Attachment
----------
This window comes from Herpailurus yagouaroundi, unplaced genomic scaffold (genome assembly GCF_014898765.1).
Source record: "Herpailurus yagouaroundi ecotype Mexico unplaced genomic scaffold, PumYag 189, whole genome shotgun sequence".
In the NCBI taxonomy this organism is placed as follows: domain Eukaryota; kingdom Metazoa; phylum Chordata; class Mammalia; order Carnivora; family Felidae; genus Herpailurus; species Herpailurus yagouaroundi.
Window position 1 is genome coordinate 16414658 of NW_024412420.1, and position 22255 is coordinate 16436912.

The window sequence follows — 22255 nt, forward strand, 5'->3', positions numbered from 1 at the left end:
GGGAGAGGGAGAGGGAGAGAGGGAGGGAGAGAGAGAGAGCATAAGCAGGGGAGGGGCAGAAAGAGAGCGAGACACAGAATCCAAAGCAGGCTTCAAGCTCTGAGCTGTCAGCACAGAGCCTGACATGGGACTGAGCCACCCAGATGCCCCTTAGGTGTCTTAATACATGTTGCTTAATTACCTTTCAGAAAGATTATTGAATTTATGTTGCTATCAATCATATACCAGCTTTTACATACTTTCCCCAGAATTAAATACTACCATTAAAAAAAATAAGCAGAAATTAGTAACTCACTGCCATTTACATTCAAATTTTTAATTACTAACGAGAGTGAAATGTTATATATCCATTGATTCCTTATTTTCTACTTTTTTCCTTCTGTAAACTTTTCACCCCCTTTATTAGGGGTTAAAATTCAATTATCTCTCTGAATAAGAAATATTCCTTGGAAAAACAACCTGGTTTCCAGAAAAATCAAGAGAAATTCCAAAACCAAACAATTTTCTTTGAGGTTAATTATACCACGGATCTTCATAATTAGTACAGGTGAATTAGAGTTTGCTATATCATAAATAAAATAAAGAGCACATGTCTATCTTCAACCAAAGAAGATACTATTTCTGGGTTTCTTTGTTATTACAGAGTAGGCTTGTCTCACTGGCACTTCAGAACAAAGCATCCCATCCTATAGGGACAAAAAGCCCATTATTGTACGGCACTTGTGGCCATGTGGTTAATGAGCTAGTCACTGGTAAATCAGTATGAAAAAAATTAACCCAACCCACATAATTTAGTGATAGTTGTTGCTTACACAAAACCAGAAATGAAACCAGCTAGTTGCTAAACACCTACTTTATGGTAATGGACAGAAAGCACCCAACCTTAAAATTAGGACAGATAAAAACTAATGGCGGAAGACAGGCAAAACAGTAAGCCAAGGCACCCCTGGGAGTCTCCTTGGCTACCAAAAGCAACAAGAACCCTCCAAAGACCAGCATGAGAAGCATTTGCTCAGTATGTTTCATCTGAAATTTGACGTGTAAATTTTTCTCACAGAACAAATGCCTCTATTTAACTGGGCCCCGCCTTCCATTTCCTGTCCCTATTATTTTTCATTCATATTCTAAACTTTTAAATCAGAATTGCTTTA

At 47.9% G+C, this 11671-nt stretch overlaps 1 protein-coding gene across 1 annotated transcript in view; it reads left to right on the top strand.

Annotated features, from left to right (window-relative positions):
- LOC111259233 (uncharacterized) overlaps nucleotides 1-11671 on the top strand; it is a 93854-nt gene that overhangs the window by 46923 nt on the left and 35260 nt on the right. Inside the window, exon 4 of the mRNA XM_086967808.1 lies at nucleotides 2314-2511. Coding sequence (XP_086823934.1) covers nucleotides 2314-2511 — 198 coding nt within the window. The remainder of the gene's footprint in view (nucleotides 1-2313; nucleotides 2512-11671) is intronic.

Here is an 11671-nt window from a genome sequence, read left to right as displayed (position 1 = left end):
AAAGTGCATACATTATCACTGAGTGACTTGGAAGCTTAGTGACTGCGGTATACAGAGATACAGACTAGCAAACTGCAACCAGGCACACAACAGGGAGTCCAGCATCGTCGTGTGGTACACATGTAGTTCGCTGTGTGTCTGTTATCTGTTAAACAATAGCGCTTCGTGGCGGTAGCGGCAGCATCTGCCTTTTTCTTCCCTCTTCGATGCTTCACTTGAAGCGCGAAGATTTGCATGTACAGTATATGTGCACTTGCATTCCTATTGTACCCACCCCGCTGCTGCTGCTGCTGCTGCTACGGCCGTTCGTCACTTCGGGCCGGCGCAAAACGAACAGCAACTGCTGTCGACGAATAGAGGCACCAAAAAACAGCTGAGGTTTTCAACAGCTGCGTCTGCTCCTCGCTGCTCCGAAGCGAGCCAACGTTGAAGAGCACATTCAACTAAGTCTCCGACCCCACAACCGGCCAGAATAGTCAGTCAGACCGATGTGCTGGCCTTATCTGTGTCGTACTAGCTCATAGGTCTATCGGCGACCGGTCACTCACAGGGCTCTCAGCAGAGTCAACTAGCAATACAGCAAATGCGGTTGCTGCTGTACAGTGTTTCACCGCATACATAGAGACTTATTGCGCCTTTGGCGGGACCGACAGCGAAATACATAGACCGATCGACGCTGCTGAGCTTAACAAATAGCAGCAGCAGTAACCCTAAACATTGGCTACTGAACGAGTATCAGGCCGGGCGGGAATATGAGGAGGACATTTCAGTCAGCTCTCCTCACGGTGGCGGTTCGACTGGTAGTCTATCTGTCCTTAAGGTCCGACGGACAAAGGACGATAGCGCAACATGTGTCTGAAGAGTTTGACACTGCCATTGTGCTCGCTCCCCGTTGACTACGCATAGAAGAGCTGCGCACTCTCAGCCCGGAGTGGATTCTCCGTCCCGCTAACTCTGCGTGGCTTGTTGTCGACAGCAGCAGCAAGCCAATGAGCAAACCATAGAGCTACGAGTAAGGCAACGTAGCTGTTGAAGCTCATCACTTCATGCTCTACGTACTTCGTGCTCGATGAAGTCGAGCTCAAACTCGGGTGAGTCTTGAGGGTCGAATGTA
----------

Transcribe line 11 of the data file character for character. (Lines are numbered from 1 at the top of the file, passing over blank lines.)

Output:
AAAGTGCATACATTATCACTGAGTGACTTGGAAGCTTAGTGACTGCGGTATACAGAGATACAGACTAGCAAACTGCAACCAGGCACACAACAGGGAGTCCAGCATCGTCGTGTGGTACACATGTAGTTCGCTGTGTGTCTGTTATCTGTTAAACAATAGCGCTTCGTGGCGGTAGCGGCAGCATCTGCCTTTTTCTTCCCTCTTCGATGCTTCACTTGAAGCGCGAAGATTTGCATGTACAGTATATGTGCACTTGCATTCCTATTGTACCCACCCCGCTGCTGCTGCTGCTGCTGCTACGGCCGTTCGTCACTTCGGGCCGGCGCAAAACGAACAGCAACTGCTGTCGACGAATAGAGGCACCAAAAAACAGCTGAGGTTTTCAACAGCTGCGTCTGCTCCTCGCTGCTCCGAAGCGAGCCAACGTTGAAGAGCACATTCAACTAAGTCTCCGACCCCACAACCGGCCAGAATAGTCAGTCAGACCGATGTGCTGGCCTTATCTGTGTCGTACTAGCTCATAGGTCTATCGGCGACCGGTCACTCACAGGGCTCTCAGCAGAGTCAACTAGCAATACAGCAAATGCGGTTGCTGCTGTACAGTGTTTCACCGCATACATAGAGACTTATTGCGCCTTTGGCGGGACCGACAGCGAAATACATAGACCGATCGACGCTGCTGAGCTTAACAAATAGCAGCAGCAGTAACCCTAAACATTGGCTACTGAACGAGTATCAGGCCGGGCGGGAATATGAGGAGGACATTTCAGTCAGCTCTCCTCACGGTGGCGGTTCGACTGGTAGTCTATCTGTCCTTAAGGTCCGACGGACAAAGGACGATAGCGCAACATGTGTCTGAAGAGTTTGACACTGCCATTGTGCTCGCTCCCCGTTGACTACGCATAGAAGAGCTGCGCACTCTCAGCCCGGAGTGGATTCTCCGTCCCGCTAACTCTGCGTGGCTTGTTGTCGACAGCAGCAGCAAGCCAATGAGCAAACCATAGAGCTACGAGTAAGGCAACGTAGCTGTTGAAGCTCATCACTTCATGCTCTACGTACTTCGTGCTCGATGAAGTCGAGCTCAAACTCGGGTGAGTCTTGAGGGTCGAATGTA